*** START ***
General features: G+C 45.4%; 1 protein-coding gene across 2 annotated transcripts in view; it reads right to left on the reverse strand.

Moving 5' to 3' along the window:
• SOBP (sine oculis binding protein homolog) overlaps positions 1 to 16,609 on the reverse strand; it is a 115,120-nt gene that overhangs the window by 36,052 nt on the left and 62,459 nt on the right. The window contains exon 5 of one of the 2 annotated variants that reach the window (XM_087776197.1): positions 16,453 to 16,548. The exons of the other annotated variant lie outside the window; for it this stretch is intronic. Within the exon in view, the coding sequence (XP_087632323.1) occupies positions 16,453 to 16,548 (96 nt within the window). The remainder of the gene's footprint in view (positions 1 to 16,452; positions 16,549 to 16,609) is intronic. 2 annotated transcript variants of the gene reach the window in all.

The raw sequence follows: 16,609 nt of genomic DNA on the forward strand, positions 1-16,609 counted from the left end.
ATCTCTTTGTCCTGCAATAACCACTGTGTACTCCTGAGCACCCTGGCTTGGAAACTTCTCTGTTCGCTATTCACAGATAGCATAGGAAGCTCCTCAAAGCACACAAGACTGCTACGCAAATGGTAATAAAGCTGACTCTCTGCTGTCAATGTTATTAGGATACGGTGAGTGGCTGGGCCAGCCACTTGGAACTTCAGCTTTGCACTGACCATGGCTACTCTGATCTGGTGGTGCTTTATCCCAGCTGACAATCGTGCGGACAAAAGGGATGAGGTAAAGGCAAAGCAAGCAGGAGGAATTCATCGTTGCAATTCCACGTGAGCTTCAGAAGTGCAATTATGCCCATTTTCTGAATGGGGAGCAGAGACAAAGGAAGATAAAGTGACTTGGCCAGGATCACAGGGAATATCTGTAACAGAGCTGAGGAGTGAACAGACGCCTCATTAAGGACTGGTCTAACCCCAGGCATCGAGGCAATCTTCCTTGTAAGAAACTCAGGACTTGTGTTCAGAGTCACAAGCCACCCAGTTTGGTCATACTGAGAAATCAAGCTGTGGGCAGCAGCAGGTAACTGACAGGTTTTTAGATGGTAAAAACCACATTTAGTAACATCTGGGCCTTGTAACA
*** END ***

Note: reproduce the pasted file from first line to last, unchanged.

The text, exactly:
General features: G+C 45.4%; 1 protein-coding gene across 2 annotated transcripts in view; it reads right to left on the reverse strand.

Moving 5' to 3' along the window:
• SOBP (sine oculis binding protein homolog) overlaps positions 1 to 16,609 on the reverse strand; it is a 115,120-nt gene that overhangs the window by 36,052 nt on the left and 62,459 nt on the right. The window contains exon 5 of one of the 2 annotated variants that reach the window (XM_087776197.1): positions 16,453 to 16,548. The exons of the other annotated variant lie outside the window; for it this stretch is intronic. Within the exon in view, the coding sequence (XP_087632323.1) occupies positions 16,453 to 16,548 (96 nt within the window). The remainder of the gene's footprint in view (positions 1 to 16,452; positions 16,549 to 16,609) is intronic. 2 annotated transcript variants of the gene reach the window in all.

The raw sequence follows: 16,609 nt of genomic DNA on the forward strand, positions 1-16,609 counted from the left end.
ATCTCTTTGTCCTGCAATAACCACTGTGTACTCCTGAGCACCCTGGCTTGGAAACTTCTCTGTTCGCTATTCACAGATAGCATAGGAAGCTCCTCAAAGCACACAAGACTGCTACGCAAATGGTAATAAAGCTGACTCTCTGCTGTCAATGTTATTAGGATACGGTGAGTGGCTGGGCCAGCCACTTGGAACTTCAGCTTTGCACTGACCATGGCTACTCTGATCTGGTGGTGCTTTATCCCAGCTGACAATCGTGCGGACAAAAGGGATGAGGTAAAGGCAAAGCAAGCAGGAGGAATTCATCGTTGCAATTCCACGTGAGCTTCAGAAGTGCAATTATGCCCATTTTCTGAATGGGGAGCAGAGACAAAGGAAGATAAAGTGACTTGGCCAGGATCACAGGGAATATCTGTAACAGAGCTGAGGAGTGAACAGACGCCTCATTAAGGACTGGTCTAACCCCAGGCATCGAGGCAATCTTCCTTGTAAGAAACTCAGGACTTGTGTTCAGAGTCACAAGCCACCCAGTTTGGTCATACTGAGAAATCAAGCTGTGGGCAGCAGCAGGTAACTGACAGGTTTTTAGATGGTAAAAACCACATTTAGTAACATCTGGGCCTTGTAACA